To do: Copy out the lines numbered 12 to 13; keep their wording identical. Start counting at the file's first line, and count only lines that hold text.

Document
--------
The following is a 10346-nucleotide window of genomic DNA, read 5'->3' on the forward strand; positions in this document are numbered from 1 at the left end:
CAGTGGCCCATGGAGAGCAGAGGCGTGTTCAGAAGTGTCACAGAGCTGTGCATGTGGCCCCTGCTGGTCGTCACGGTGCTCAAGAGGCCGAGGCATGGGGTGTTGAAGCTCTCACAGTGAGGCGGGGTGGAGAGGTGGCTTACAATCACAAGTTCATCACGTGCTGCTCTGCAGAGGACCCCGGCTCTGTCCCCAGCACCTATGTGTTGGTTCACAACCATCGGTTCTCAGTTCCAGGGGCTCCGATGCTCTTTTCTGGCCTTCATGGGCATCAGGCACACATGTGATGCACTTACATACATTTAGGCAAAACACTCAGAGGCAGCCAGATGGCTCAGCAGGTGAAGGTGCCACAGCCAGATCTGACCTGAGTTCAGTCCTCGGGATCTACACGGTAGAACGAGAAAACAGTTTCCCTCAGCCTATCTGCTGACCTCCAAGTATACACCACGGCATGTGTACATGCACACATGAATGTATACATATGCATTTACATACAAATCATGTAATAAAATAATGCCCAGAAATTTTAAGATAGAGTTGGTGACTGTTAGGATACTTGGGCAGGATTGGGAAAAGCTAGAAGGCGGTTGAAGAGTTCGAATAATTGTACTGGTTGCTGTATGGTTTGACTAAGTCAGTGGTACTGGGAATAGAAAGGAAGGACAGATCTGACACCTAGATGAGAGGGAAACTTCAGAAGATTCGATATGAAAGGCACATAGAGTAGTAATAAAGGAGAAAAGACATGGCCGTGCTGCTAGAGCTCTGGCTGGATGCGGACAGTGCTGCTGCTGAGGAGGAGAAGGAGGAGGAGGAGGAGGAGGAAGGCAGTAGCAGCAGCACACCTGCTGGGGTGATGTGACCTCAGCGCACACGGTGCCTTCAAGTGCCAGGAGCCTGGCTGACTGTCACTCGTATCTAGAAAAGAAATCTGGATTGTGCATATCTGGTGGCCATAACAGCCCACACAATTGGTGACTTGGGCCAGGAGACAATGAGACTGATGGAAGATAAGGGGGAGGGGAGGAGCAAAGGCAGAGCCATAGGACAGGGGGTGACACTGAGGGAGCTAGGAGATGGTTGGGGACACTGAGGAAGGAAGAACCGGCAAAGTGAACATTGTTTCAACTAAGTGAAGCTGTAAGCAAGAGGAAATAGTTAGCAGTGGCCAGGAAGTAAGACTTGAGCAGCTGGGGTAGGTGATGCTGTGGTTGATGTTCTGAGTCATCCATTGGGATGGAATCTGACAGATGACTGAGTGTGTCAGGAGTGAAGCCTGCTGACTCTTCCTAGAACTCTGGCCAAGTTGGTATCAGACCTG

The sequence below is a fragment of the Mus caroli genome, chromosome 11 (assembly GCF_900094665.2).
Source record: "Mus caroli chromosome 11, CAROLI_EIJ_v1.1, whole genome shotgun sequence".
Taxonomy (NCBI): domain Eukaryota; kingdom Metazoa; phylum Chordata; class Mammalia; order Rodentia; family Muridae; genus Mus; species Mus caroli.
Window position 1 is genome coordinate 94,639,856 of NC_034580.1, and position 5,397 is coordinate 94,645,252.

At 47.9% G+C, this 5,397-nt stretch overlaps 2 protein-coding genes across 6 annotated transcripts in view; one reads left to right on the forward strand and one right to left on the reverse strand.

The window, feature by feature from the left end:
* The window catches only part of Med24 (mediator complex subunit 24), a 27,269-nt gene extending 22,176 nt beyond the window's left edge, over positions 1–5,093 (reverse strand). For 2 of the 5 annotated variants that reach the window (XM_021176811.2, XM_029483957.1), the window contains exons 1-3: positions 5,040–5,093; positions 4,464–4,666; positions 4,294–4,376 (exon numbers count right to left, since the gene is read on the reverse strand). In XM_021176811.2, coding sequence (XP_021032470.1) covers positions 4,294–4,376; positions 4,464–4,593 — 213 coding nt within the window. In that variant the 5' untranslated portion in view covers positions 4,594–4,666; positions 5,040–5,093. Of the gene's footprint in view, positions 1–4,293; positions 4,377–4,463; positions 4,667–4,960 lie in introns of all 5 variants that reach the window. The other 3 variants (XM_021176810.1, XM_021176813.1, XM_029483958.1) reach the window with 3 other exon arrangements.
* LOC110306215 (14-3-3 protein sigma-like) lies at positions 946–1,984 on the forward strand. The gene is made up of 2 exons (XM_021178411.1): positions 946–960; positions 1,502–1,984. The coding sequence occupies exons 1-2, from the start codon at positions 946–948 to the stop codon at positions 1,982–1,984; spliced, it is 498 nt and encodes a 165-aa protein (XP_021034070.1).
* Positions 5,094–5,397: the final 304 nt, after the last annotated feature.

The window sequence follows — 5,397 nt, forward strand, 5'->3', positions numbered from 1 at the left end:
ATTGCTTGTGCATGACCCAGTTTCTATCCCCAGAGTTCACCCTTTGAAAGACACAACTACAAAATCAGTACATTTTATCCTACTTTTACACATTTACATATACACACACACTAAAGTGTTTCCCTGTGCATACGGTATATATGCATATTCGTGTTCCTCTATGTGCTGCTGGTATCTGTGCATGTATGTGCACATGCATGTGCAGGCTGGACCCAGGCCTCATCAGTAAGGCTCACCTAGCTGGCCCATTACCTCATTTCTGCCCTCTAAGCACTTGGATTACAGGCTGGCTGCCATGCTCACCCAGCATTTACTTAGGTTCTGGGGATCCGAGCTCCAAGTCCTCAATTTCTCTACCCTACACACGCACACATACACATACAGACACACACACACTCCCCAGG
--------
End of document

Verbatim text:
The window sequence follows — 5,397 nt, forward strand, 5'->3', positions numbered from 1 at the left end:
ATTGCTTGTGCATGACCCAGTTTCTATCCCCAGAGTTCACCCTTTGAAAGACACAACTACAAAATCAGTACATTTTATCCTACTTTTACACATTTACATATACACACACACTAAAGTGTTTCCCTGTGCATACGGTATATATGCATATTCGTGTTCCTCTATGTGCTGCTGGTATCTGTGCATGTATGTGCACATGCATGTGCAGGCTGGACCCAGGCCTCATCAGTAAGGCTCACCTAGCTGGCCCATTACCTCATTTCTGCCCTCTAAGCACTTGGATTACAGGCTGGCTGCCATGCTCACCCAGCATTTACTTAGGTTCTGGGGATCCGAGCTCCAAGTCCTCAATTTCTCTACCCTACACACGCACACATACACATACAGACACACACACACTCCCCAGG